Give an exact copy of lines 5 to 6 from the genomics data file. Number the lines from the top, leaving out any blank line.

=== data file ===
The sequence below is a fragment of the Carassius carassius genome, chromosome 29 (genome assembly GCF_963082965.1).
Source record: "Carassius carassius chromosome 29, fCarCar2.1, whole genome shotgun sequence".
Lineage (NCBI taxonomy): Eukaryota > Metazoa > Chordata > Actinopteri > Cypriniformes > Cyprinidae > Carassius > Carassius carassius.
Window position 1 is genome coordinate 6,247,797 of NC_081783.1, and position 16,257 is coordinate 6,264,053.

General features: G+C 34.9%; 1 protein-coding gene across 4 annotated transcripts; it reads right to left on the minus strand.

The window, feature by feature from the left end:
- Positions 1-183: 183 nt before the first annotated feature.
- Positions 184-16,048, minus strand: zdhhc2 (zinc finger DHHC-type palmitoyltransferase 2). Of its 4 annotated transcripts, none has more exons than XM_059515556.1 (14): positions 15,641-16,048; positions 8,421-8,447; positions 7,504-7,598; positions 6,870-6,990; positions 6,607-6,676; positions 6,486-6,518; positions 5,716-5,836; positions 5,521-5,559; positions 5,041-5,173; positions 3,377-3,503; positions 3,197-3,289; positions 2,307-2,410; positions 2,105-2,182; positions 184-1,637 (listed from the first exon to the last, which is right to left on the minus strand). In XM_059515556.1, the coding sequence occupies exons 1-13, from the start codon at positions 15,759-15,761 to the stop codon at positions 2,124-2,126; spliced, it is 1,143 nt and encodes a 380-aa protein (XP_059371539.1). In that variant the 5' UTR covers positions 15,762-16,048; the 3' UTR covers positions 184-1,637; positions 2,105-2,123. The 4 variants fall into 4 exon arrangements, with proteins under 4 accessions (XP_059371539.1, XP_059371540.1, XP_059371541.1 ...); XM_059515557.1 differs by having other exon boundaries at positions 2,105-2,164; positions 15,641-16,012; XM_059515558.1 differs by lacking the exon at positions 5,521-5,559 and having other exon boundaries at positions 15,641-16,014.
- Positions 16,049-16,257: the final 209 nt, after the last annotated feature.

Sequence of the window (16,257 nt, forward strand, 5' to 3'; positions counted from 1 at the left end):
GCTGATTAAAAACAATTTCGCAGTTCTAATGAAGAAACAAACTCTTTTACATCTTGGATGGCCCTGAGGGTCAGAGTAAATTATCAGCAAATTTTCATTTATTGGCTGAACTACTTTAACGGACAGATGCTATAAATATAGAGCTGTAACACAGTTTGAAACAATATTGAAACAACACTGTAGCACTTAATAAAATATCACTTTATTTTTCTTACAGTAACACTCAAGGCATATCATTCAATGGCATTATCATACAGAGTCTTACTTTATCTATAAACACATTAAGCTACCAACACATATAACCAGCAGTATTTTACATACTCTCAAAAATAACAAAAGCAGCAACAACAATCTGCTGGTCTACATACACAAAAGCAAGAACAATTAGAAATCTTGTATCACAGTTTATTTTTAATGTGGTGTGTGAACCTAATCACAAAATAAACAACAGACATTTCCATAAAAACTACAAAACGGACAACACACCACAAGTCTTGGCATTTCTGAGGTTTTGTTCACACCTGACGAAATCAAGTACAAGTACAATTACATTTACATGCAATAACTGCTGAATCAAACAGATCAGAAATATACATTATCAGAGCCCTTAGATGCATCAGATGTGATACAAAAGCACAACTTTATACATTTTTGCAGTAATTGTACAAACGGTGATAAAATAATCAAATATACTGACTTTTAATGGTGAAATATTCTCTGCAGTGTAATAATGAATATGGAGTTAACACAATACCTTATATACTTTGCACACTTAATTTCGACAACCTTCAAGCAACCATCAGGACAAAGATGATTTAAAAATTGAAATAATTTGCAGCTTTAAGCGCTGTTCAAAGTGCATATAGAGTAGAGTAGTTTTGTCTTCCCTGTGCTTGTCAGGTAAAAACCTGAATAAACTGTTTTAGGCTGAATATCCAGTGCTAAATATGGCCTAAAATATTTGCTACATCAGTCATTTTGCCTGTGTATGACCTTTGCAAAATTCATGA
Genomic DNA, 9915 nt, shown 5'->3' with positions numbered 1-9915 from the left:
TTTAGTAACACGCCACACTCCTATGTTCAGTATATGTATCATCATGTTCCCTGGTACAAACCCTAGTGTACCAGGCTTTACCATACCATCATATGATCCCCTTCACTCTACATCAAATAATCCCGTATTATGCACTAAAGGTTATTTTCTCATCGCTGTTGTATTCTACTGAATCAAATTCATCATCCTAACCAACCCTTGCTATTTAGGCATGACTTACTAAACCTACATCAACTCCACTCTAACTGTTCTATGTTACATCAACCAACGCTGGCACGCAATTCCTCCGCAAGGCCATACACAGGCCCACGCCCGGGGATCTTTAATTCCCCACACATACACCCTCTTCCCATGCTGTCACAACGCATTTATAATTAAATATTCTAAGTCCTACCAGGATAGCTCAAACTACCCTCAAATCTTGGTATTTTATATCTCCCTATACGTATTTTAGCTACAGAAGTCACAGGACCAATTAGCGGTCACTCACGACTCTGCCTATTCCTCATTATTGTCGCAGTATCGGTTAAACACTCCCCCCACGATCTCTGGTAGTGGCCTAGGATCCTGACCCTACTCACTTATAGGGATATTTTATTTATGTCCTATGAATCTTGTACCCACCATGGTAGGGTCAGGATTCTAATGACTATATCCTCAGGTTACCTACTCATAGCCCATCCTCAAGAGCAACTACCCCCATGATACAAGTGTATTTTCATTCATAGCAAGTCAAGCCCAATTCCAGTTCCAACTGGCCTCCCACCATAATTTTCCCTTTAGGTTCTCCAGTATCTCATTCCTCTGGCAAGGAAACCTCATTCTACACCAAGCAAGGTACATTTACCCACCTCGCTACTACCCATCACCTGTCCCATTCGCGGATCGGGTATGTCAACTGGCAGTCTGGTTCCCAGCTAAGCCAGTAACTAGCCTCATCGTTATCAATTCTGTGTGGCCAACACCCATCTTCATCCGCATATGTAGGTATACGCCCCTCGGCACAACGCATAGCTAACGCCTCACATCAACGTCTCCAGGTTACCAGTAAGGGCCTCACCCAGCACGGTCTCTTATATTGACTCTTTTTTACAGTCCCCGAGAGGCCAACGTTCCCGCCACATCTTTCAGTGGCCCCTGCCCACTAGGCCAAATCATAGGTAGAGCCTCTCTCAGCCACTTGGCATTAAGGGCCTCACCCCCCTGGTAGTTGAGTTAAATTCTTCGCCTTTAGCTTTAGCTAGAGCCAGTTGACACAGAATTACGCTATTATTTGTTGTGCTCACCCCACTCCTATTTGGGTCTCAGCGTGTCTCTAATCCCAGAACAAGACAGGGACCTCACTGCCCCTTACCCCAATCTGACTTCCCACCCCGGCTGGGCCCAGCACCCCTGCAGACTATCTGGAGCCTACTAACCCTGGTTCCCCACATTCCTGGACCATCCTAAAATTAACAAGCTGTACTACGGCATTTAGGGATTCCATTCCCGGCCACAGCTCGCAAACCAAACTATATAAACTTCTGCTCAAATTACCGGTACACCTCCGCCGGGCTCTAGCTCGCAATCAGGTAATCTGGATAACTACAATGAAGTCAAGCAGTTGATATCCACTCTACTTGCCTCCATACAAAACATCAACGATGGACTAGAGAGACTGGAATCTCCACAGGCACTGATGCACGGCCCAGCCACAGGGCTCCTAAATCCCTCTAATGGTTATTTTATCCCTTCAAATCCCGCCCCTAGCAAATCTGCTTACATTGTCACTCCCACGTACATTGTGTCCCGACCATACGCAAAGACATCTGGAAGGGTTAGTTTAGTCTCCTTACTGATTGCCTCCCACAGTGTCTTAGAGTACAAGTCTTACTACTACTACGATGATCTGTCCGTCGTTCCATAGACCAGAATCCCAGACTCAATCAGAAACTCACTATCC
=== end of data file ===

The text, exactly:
General features: G+C 34.9%; 1 protein-coding gene across 4 annotated transcripts; it reads right to left on the minus strand.

The window, feature by feature from the left end: